As the staff of The Crimson is well aware, involvement in extracurricular activities on campus can necessitate a significant commitment of time and effort. Some faculty members have expressed concern over the time and energy students at Harvard are spending outside the classroom; the opportunity cost, they argue, is a more intense, fulfilling, and informative academic experience. The nation was shocked to learn that the median grade at Harvard is an A-, a statistic that many interpret, rightly or wrongly, to mean that Harvard is too easy—that the attention of its students must be focused elsewhere.
While grade inflation is a complex issue, we would not be so quick to discount the role that extracurricular activities can play in shaping young minds—indeed, as the cliché goes, in “teaching students how to think.” For while student groups function largely without faculty oversight, there are things one can learn in a play, during a debate round, or through service in the Phillips Brooks House Association that simply are not teachable in the classroom.
Whether that learning is about teamwork, leadership, perseverance, or a specific subject area, students in organizations have a unique set of motivations: to win a competition, display a skill, feel a sense of belonging. The members of Harvard’s highly successful Fed Challenge team, for example, work hard in part because they are interested in macroeconomics and monetary policy and in part because they want to remain national champions. In their own ways, organizations like the Anscombe Society, which advocates for abstinence from pre-marital sex and against same-sex marriage, and Munch, a discussion-based group for students interested in BDSM, provide safe and supportive forums for conversations that might otherwise not be had. The passion of individual student groups often spills over into the College community as a whole. The Kuumba Singers of Harvard College, whose music expresses black artistry and spirituality, put on performances that are educational as well as impressive. The incredible success of the men’s basketball team in recent years also highlights how the dedication of a handful of students can excite the entire student body, helping to foster the sense of community that is so important at a liberal arts college.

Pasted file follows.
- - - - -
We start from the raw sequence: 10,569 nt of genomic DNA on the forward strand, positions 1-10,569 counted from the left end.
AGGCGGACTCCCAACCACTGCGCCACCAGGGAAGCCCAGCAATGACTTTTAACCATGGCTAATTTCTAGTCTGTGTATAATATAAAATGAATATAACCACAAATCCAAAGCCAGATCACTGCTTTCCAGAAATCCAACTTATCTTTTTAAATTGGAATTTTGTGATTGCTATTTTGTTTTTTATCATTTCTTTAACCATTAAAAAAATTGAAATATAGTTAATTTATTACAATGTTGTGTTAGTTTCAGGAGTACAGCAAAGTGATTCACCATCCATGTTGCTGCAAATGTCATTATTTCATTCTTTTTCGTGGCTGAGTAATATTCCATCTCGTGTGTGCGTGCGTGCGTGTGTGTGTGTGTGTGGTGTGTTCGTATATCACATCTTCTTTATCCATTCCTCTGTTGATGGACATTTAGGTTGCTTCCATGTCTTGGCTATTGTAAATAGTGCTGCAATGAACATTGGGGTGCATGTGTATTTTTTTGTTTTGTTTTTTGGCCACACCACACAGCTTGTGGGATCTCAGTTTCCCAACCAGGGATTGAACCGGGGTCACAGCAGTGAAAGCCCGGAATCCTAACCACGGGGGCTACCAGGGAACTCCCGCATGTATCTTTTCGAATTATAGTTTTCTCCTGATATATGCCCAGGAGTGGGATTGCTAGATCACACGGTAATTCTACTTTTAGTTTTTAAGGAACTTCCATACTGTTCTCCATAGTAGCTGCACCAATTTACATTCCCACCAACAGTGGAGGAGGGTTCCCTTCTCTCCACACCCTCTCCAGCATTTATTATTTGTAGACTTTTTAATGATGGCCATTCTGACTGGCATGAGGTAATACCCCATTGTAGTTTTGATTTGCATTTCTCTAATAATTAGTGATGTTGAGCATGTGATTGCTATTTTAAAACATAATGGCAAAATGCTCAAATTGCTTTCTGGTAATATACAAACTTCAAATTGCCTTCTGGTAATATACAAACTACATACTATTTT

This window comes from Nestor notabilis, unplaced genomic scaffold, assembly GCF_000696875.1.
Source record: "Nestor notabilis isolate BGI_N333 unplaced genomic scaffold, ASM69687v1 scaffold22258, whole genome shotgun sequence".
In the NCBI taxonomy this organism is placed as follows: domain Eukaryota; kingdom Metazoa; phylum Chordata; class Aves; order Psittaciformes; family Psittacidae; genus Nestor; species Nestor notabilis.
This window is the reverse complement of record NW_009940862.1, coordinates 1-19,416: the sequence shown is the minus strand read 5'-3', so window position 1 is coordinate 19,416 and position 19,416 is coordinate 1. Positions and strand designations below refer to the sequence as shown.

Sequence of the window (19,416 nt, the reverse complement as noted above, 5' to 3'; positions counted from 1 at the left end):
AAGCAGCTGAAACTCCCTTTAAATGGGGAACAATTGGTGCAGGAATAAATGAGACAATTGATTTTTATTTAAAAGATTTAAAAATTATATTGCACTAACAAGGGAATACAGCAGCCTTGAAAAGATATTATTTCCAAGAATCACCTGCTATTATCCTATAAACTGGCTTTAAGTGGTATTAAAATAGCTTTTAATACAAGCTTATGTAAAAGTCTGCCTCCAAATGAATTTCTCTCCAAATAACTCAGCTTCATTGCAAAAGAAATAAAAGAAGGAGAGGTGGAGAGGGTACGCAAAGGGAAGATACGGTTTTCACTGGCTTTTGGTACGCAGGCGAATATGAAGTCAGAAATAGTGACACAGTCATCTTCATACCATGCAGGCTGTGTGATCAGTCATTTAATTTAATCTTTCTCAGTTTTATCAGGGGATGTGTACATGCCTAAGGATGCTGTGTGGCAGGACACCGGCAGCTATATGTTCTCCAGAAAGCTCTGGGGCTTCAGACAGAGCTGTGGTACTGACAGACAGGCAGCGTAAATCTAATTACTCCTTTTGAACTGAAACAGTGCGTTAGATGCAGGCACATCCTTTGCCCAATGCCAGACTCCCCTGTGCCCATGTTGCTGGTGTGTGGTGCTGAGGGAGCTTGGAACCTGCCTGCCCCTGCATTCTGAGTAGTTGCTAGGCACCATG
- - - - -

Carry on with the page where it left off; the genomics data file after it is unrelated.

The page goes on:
Given the positive impact student group membership has on the undergraduate experience, the University should play an active role in removing financial barriers to participation. We were disappointed that Undergraduate Council representatives’ call for an additional $250,000 in funding fell on deaf ears. UC President Gus A. Mayopolous ’15 has called the approximately $500,000 UC budget significantly smaller than budgets at other schools. For instance, the student government budget at Georgetown is nearly double the UC’s. Predictably, a gradual stretching of the UC budget, which was last increased eight years ago, has resulted in diminished funding for club sports: The maximum subsidy has fallen from $2,000 to $1,275, and some teams have been forced to raise fees or enact spending cuts. With a $32 billion endowment and a president whose total compensation hit the $1 million mark in 2012, we think the $250,000 request is more than fair. The University is committed to making a Harvard education affordable to all; it should commit to making the full Harvard experience accessible and affordable as well.